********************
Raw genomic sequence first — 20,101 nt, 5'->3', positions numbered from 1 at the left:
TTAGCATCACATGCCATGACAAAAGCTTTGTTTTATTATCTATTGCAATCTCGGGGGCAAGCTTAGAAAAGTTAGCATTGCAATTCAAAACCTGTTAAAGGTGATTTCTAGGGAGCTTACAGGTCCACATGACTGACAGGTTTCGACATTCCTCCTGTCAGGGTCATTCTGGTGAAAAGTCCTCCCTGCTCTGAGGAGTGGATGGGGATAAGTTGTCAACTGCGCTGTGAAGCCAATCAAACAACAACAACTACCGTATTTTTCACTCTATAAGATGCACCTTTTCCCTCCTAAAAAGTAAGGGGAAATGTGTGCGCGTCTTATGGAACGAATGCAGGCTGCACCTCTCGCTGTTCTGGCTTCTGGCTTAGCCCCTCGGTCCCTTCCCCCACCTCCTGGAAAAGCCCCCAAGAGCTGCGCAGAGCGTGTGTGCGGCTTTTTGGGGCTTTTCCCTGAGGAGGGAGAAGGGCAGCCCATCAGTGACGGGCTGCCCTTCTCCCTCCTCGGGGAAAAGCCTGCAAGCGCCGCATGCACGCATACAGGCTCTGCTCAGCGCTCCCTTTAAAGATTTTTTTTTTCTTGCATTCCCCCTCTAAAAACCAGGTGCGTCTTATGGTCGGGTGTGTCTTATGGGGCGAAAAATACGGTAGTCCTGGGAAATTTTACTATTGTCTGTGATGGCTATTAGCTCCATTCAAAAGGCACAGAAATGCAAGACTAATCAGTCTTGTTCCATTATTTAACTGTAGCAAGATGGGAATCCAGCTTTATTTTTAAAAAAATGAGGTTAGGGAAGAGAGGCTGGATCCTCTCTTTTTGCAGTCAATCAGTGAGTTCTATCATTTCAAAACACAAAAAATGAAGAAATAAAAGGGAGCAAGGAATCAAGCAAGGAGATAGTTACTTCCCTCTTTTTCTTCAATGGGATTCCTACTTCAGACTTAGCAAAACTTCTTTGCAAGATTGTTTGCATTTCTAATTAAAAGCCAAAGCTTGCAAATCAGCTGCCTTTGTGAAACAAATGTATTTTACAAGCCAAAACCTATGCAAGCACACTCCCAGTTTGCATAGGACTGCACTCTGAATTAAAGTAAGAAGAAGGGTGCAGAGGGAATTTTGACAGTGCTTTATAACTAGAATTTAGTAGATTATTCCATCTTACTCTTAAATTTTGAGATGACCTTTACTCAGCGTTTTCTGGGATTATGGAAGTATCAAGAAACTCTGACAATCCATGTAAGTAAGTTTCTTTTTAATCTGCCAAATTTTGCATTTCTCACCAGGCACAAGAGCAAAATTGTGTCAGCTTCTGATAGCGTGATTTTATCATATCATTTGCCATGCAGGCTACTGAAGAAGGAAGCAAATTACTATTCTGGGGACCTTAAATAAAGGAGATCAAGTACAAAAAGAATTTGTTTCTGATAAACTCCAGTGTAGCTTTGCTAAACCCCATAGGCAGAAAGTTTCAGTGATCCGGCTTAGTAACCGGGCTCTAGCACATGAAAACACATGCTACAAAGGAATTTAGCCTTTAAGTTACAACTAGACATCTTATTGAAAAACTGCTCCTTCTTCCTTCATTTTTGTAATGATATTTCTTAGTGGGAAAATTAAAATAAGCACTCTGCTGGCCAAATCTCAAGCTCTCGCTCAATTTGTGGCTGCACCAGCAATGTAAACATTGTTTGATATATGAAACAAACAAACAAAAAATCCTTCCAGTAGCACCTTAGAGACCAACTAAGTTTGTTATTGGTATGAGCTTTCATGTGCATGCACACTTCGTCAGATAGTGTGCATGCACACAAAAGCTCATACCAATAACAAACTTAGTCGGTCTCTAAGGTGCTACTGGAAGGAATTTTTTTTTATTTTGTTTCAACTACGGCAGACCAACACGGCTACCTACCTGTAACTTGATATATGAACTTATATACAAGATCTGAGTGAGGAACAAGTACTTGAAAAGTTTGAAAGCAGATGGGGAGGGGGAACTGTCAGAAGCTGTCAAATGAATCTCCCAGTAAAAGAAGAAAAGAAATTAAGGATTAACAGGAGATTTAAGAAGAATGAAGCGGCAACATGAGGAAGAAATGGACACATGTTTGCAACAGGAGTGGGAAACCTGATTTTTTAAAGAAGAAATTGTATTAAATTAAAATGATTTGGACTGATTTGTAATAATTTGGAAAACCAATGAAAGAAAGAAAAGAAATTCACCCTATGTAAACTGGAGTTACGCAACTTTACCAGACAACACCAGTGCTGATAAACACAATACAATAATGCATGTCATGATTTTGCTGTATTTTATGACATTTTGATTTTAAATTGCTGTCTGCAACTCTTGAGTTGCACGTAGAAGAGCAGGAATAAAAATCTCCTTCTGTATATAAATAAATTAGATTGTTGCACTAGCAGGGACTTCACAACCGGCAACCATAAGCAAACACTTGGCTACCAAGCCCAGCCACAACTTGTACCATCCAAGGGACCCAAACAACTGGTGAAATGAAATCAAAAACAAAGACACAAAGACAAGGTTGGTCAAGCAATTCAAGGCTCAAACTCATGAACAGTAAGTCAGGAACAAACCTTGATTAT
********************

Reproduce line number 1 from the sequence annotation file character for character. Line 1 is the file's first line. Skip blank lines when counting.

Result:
Raw genomic sequence first — 20,101 nt, 5'->3', positions numbered from 1 at the left: